Alexandre Bigot (5 November 1862 – 27 April 1927) was a French ceramicist. He was primarily a ceramics manufacturer; producing the designs of many artists and architects of the French Art Nouveau movement; including: Jules Lavirotte, Hector Guimard, Louis Majorelle, Henri Sauvage, Henry van de Velde, Auguste Perret, Andre Arfidson, Anatole de Baudot and more.
|Died||27 April 1927 (aged 64)|
Bigot was a physics and chemistry instructor who became interested in ceramics in 1889 after viewing Chinese porcelain at the Exposition Universelle in Paris. With his knowledge of chemistry, Bigot was able to create glazes with a large variety of colors and finishes.
Bigot's firm was based at Rue des Petites Ecuries, Paris and he also created a ceramics factory in Mer in 1889 which employed as many as 150 people. Samuel Bing, a German art dealer in Paris, displayed works by Bigot, among others, and was responsible for exposing the Art Nouveau style. Bigot’s Parisian firm closed in 1914 due to a decline in the popularity of Art Nouveau.
Castel Béranger, 1894-5Edit
Architect: Hector Guimard
Paris Exhibition of 1900Edit
Bigot fabricated René Binet’s designs for the main gateway to the Paris Exhibition of 1900. Bigot's work was acquired in its entirety by Jenő Radisics, the director of the Budapest Museum of Applied Arts and remained in store until 2013, when much of it was displayed at the Museum.
Avenue Rapp No. 29, 1901Edit
The Lavirotte Building, designed by Jules Lavirotte, Avenue Rapp no. 29, Paris was the residence of Alexandre Bigot.
In 1901, Jules Lavirotte’s design for this won a municipal competition as the year’s best. Its extraordinary portal is the ultimate in Art Nouveau exuberance. The carved elements feature a central bust of a woman with flowing hair, balanced by carved naked figures rising above the sides.
Rue d'Abbeville No. 14, 1901Edit
Architects: Alexandre & Edouard Autant
Avenue De Wagram No. 34 (Ceramic Hotel), 1904Edit
This reinforced concrete building, built by Jules Lavirotte, was nicknamed "Ceramic Hotel" for its glazed earthenware façade, created by Alexandre Bigot and sculpted by [Camille Alaphilippe]. Exemplifying the sensual Art Nouveau style of turn-of-the-century Paris, this residence won the city prize for the best façade of 1905.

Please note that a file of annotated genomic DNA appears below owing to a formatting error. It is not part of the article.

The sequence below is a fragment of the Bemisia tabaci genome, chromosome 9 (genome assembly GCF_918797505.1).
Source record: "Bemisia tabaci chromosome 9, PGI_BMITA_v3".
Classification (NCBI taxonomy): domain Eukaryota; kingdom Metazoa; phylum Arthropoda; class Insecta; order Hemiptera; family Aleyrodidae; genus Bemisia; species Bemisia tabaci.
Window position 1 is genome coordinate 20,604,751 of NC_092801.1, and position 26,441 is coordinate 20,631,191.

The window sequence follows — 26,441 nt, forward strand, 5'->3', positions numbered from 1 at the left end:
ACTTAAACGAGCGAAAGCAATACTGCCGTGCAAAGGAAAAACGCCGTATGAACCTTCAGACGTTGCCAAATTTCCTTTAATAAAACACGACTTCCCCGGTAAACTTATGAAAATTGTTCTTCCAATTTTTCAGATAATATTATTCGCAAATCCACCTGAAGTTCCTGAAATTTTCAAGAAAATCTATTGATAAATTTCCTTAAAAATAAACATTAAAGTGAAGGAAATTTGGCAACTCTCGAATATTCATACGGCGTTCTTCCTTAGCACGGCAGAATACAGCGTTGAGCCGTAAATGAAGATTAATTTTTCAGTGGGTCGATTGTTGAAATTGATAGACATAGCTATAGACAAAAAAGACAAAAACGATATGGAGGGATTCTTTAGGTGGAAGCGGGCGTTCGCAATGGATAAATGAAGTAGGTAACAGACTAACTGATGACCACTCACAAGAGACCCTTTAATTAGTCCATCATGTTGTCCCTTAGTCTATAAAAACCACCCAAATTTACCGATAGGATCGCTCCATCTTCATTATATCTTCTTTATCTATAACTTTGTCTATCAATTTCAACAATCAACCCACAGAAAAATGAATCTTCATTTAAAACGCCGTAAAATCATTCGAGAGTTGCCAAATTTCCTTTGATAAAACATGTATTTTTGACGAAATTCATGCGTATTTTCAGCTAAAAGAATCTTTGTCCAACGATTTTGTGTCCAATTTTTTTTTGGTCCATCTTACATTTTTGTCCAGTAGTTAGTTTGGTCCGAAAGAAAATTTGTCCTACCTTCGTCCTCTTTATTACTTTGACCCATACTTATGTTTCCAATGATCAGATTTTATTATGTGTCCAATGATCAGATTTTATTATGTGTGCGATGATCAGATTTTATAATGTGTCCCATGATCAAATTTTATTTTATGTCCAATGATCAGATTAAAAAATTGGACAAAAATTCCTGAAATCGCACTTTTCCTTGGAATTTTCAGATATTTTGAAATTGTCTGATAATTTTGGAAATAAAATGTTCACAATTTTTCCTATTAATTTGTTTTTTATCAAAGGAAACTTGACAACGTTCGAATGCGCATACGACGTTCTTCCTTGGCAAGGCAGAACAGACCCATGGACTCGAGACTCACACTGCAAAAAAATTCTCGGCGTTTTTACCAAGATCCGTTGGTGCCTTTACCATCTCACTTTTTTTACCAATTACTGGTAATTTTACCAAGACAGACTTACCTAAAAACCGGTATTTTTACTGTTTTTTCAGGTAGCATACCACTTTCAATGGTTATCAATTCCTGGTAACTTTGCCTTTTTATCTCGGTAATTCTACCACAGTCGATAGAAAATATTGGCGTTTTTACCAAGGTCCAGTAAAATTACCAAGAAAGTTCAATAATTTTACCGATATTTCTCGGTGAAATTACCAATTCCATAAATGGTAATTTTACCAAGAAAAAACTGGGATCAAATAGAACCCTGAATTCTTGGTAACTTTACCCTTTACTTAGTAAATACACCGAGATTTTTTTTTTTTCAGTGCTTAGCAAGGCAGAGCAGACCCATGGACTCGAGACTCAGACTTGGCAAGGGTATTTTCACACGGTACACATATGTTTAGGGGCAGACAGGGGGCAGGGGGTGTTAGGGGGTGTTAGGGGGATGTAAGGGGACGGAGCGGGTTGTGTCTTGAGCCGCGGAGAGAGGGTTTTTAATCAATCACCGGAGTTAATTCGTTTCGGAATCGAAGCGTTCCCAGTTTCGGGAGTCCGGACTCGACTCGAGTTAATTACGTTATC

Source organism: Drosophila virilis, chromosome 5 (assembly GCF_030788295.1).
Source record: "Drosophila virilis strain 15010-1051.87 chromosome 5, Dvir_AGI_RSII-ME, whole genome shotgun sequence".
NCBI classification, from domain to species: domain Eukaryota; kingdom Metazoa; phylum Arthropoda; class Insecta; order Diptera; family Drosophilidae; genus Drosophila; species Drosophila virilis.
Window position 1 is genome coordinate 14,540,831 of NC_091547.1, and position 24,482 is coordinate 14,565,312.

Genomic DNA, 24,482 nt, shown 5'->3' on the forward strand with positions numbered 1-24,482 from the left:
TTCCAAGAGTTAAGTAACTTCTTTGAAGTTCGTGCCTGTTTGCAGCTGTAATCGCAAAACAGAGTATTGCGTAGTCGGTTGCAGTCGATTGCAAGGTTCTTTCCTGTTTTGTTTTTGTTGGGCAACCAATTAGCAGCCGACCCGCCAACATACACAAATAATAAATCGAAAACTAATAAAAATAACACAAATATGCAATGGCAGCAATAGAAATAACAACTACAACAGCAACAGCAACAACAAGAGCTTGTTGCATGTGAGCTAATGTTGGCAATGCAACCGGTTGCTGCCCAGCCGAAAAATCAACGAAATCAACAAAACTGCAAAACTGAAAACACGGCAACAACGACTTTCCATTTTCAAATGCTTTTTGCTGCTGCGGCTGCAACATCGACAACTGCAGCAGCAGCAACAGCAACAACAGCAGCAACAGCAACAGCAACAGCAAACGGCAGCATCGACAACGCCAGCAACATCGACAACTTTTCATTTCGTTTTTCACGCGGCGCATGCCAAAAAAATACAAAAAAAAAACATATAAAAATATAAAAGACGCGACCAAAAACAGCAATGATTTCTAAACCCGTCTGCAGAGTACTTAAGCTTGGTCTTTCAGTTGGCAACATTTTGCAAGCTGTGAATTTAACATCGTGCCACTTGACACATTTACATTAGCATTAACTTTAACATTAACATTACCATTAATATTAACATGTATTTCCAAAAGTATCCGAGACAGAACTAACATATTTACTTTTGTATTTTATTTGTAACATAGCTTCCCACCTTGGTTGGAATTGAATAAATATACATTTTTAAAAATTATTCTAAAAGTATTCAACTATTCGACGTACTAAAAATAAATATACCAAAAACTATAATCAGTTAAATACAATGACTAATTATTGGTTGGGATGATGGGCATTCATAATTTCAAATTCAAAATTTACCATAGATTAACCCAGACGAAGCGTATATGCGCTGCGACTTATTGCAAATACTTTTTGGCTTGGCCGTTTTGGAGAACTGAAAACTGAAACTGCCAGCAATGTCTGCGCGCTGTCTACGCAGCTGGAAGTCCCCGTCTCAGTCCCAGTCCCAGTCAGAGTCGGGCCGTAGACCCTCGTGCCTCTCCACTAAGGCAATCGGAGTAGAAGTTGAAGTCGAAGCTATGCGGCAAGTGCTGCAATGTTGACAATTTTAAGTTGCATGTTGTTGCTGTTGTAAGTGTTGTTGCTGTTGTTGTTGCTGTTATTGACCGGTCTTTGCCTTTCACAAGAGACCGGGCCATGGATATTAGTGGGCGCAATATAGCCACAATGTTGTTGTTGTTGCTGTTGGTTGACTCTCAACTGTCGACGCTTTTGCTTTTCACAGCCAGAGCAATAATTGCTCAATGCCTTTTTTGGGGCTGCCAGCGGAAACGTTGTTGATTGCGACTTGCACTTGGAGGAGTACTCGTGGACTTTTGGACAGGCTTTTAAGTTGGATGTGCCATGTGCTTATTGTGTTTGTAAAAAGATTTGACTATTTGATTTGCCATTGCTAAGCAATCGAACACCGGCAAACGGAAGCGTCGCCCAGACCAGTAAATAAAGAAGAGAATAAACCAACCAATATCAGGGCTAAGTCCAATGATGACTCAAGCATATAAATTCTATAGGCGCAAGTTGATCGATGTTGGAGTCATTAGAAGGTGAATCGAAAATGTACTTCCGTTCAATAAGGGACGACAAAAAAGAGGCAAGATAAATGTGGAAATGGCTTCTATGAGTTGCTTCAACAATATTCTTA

Saint Jean de MontmartreEdit
Architect: Anatole de Baudot
Rue Franklin No. 25, 1904Edit
Architect: Auguste Perret
Rue Campagne-Premiere No. 31, 1911Edit
Architect: Andre Arfidson
Ceramic detailing gives this industrial façade charm and helped the architect win an award for its frontage in 1911 from the Town of Paris. The sandstone tiling by ceramist Alexandre Bigot covers this reinforced concrete duplex of twenty workshops with residences. The three-dimensional floral elements add geometric patterning to the piers and around the window borders.
United States PatentsEdit
Patent No. 838,496. Application Filed: February 17, 1903. Patented: December 11, 1906. Link
- A process for the manufacturing of glazed or enameled ceramic ware.
Patent No. 1,497,084. Application Filed: October 6, 1920. Patented: June 10, 1924. Link
- A drying kiln for the production of ceramic ware.
- Turner 1996, p. 47-8
- Madsen 1967, p. 116
- Borrus 2003, p. 254-255
- Borrus 2003, p. 294-5
- Borrus 2003, p. 433
- Borrus,Kathy, One Thousand Buildings of Paris, 2003, Black Dog & Leventhal Publishers, Inc.
- Madsen, Stephan Tschudi, Art Nouveau, 1967
- Turner, Jane (editor), The Dictionary of Art, 1996, Macmillan Publishers Limited
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